Unfortunately, the jaw-dropping technology existed only in Katzenberg's imagination. But Leonard and Derek Chan, DWA's head of digital operations, set out to create three different videoconferencing environments. A prototype of the first room, which DWA refers to as a B2B room, was ready three months after Katzenberg's challenge. It's designed to mimic a typical boardroom, with a polished wood table and Aeron chairs. Meeting participants who are physically present sit on one side of the table, and their remote colleagues "sit" opposite them, projected into the room by three giant flat-screen monitors. A fourth screen, situated above, allows participants to share documents, drawings, and animated sequences. The audio system lets people talk over one another—as they would in a "real" meeting—rather than having to wait for one speaker to finish.
Chan pointed out some of the nuances of the B2B room. (For this interview, he was in Glendale; I was in Redwood City.) For one thing, the arms had been taken off of the Aeron chairs to encourage participants to lean on the table, and thus bring themselves closer to the cameras. The table legs prevented people from sitting in positions where their faces would fall in the gap between two of the monitors for viewers on the other side.
DWA also set up an editing suite, which initially allowed Shrek 2 director Andrew Adamson, in the midst of making The Chronicles of Narnia in Los Angeles, to participate in editing sessions in Redwood City without having to fly north. "In a typical editing suite, you'd be sitting behind the editor, looking at his back while he worked on making cuts," says Shrek producer Aron Warner. "Here, you can make eye contact."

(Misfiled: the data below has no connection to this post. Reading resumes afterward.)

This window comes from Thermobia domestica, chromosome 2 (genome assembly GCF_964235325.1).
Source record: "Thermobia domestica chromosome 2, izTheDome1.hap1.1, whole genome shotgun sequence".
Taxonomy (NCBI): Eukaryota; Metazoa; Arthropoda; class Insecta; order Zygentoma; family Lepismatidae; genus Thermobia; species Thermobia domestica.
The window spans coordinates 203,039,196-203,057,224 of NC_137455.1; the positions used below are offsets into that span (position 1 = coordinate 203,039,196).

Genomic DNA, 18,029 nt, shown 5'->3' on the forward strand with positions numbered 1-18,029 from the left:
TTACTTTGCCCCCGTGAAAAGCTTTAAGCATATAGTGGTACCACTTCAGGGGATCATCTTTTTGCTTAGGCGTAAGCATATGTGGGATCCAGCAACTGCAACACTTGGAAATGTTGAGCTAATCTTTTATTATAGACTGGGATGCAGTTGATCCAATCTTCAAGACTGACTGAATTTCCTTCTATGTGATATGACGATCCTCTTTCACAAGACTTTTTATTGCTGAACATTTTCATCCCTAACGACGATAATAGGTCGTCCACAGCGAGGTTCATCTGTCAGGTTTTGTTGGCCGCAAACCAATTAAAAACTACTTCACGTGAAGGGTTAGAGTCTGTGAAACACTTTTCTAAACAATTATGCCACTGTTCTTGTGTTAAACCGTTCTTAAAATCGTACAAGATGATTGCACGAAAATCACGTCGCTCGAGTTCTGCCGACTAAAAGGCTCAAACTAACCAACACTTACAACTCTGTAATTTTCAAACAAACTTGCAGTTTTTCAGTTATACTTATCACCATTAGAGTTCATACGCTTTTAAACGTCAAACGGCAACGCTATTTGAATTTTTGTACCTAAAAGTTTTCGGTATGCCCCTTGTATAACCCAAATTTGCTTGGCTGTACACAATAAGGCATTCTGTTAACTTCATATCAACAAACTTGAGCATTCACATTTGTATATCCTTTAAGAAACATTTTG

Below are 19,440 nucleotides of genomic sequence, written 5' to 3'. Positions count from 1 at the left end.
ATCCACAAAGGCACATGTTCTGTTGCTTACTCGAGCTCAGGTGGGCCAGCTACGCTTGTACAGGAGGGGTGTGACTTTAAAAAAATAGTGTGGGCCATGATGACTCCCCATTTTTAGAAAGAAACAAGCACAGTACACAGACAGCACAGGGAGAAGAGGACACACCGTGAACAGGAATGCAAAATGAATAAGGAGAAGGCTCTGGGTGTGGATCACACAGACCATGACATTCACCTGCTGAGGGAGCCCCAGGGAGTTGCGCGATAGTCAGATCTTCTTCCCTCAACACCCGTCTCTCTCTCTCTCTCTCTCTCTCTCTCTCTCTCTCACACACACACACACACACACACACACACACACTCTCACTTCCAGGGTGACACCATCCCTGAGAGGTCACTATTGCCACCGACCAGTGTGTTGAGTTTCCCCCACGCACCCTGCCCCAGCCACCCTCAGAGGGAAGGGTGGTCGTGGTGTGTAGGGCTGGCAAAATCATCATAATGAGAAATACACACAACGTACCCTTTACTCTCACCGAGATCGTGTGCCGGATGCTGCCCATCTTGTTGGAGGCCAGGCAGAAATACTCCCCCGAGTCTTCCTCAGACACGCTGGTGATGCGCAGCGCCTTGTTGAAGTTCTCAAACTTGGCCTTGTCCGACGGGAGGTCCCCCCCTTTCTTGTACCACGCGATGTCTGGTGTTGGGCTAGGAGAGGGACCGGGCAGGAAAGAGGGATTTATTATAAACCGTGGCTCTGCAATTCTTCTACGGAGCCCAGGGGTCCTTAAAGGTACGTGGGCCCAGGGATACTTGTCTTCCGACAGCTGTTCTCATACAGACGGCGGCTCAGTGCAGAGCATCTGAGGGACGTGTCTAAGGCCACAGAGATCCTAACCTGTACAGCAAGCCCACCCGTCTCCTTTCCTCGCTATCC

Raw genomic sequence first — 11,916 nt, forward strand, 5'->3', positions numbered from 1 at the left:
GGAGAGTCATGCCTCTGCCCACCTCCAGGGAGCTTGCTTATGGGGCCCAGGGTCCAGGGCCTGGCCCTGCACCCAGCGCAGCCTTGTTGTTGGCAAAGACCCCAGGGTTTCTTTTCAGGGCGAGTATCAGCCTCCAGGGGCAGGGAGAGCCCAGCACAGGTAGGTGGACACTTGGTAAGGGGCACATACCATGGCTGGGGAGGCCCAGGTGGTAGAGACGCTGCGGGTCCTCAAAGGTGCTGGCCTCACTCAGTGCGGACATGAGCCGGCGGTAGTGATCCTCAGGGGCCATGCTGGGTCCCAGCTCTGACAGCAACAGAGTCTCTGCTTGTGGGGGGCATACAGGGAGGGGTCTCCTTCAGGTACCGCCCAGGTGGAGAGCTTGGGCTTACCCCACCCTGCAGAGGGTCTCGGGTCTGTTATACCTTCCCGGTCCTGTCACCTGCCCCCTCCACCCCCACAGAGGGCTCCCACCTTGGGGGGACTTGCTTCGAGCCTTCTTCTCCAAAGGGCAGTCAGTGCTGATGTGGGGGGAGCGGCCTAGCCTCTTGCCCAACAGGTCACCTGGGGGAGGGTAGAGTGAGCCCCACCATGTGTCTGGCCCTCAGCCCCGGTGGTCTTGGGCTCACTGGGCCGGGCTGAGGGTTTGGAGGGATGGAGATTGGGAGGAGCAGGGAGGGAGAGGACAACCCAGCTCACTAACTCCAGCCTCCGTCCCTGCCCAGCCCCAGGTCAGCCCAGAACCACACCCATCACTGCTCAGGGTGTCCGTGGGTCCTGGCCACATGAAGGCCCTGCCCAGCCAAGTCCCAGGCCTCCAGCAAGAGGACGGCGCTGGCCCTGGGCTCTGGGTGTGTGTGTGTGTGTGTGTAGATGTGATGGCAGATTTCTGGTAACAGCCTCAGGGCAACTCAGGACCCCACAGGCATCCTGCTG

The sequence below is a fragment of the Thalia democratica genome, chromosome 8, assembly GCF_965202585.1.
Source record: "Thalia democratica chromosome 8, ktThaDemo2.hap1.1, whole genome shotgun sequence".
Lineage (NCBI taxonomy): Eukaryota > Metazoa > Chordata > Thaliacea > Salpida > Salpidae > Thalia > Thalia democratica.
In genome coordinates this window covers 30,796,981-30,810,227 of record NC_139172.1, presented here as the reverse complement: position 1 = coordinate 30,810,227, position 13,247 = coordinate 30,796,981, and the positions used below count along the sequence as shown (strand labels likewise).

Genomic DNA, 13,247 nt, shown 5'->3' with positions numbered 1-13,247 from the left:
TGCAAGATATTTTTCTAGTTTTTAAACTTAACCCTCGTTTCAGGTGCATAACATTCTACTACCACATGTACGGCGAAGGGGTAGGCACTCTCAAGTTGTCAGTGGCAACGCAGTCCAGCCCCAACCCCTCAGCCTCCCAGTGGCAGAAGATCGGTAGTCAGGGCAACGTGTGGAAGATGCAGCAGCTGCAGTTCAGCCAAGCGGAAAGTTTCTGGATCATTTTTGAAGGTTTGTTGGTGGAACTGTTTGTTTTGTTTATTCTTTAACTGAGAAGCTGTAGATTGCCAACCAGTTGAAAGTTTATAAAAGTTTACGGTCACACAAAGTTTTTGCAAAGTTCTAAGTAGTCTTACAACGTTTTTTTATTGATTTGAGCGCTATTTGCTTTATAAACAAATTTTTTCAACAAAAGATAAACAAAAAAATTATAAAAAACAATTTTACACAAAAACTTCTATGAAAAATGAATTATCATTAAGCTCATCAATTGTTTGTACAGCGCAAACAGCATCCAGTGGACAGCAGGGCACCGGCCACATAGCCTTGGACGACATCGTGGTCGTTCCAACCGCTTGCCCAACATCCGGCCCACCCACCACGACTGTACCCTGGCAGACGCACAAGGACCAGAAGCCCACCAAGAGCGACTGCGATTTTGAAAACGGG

But the real blockbuster is the Video Wall, designed for large pitch meetings where artists present storyboards and sometimes jump up from their chairs to act out scenes. One entire wall of the Video Wall room in Glendale is a high-definition image of the same room in Redwood City; with a simple command, the camera can show a wide view of the remote room or zoom in on a storyboard frame for discussion. McGrath says he gets his Madagascar 2 team into the Video Wall room once a day.
In the early stages of a project, McGrath says it's still important to get old-school face time with colleagues: "There's nothing like having conversations in the hallway." The virtual hallway isn't yet on Leonard's to-do list, but he is working on a telephone booth-style room for more intimate chats. And he and his team are finishing a new feature that will let a presenter in one place use a laser pointer that actually projects a beam of light into the Video Wall room on the far side to point out details on a storyboard.
And Katzenberg? He's still not satisfied with how the systems perform—especially for a first virtual meeting between two people. "When you meet someone, there's that instinctive, involuntary chemical reaction, where you decide what you think and whether you trust them," he says. Replicating that interaction, somehow, is just one of his requests for the next upgrade.
Scott Kirsner (firstname.lastname@example.org) is a Fast Company contributing writer based in San Francisco.
A version of this article appeared in the January/February 2006 issue of Fast Company magazine.